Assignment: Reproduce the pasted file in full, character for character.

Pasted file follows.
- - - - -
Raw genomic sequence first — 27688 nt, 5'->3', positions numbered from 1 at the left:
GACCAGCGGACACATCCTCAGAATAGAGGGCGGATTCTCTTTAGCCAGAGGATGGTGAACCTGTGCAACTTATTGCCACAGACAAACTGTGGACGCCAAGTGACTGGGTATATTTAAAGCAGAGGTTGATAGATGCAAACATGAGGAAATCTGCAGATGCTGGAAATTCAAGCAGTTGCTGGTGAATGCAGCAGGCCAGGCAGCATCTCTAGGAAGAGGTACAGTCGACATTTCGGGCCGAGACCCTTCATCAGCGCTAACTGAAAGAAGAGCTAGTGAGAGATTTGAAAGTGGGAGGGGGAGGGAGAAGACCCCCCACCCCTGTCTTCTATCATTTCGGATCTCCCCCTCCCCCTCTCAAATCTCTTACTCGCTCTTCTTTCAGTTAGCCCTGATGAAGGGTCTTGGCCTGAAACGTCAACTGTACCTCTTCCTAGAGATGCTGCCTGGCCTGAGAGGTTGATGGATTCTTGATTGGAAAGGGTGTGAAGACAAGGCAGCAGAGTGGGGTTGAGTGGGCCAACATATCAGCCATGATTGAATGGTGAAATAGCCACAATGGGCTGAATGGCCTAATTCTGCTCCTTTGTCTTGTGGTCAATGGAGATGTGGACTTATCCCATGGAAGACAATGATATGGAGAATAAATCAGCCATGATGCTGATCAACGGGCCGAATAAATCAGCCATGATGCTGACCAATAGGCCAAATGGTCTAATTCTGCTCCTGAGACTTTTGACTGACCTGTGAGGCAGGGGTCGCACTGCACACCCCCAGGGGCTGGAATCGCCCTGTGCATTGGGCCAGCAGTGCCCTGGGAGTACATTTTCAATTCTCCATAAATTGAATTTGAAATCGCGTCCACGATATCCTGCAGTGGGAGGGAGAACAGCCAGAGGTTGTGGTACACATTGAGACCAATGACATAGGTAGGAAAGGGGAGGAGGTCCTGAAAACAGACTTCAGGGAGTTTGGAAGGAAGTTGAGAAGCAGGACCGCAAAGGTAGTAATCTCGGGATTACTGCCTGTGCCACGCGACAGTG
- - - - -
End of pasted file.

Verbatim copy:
Raw genomic sequence first — 27688 nt, 5'->3', positions numbered from 1 at the left:
GACCAGCGGACACATCCTCAGAATAGAGGGCGGATTCTCTTTAGCCAGAGGATGGTGAACCTGTGCAACTTATTGCCACAGACAAACTGTGGACGCCAAGTGACTGGGTATATTTAAAGCAGAGGTTGATAGATGCAAACATGAGGAAATCTGCAGATGCTGGAAATTCAAGCAGTTGCTGGTGAATGCAGCAGGCCAGGCAGCATCTCTAGGAAGAGGTACAGTCGACATTTCGGGCCGAGACCCTTCATCAGCGCTAACTGAAAGAAGAGCTAGTGAGAGATTTGAAAGTGGGAGGGGGAGGGAGAAGACCCCCCACCCCTGTCTTCTATCATTTCGGATCTCCCCCTCCCCCTCTCAAATCTCTTACTCGCTCTTCTTTCAGTTAGCCCTGATGAAGGGTCTTGGCCTGAAACGTCAACTGTACCTCTTCCTAGAGATGCTGCCTGGCCTGAGAGGTTGATGGATTCTTGATTGGAAAGGGTGTGAAGACAAGGCAGCAGAGTGGGGTTGAGTGGGCCAACATATCAGCCATGATTGAATGGTGAAATAGCCACAATGGGCTGAATGGCCTAATTCTGCTCCTTTGTCTTGTGGTCAATGGAGATGTGGACTTATCCCATGGAAGACAATGATATGGAGAATAAATCAGCCATGATGCTGATCAACGGGCCGAATAAATCAGCCATGATGCTGACCAATAGGCCAAATGGTCTAATTCTGCTCCTGAGACTTTTGACTGACCTGTGAGGCAGGGGTCGCACTGCACACCCCCAGGGGCTGGAATCGCCCTGTGCATTGGGCCAGCAGTGCCCTGGGAGTACATTTTCAATTCTCCATAAATTGAATTTGAAATCGCGTCCACGATATCCTGCAGTGGGAGGGAGAACAGCCAGAGGTTGTGGTACACATTGAGACCAATGACATAGGTAGGAAAGGGGAGGAGGTCCTGAAAACAGACTTCAGGGAGTTTGGAAGGAAGTTGAGAAGCAGGACCGCAAAGGTAGTAATCTCGGGATTACTGCCTGTGCCACGCGACAGTG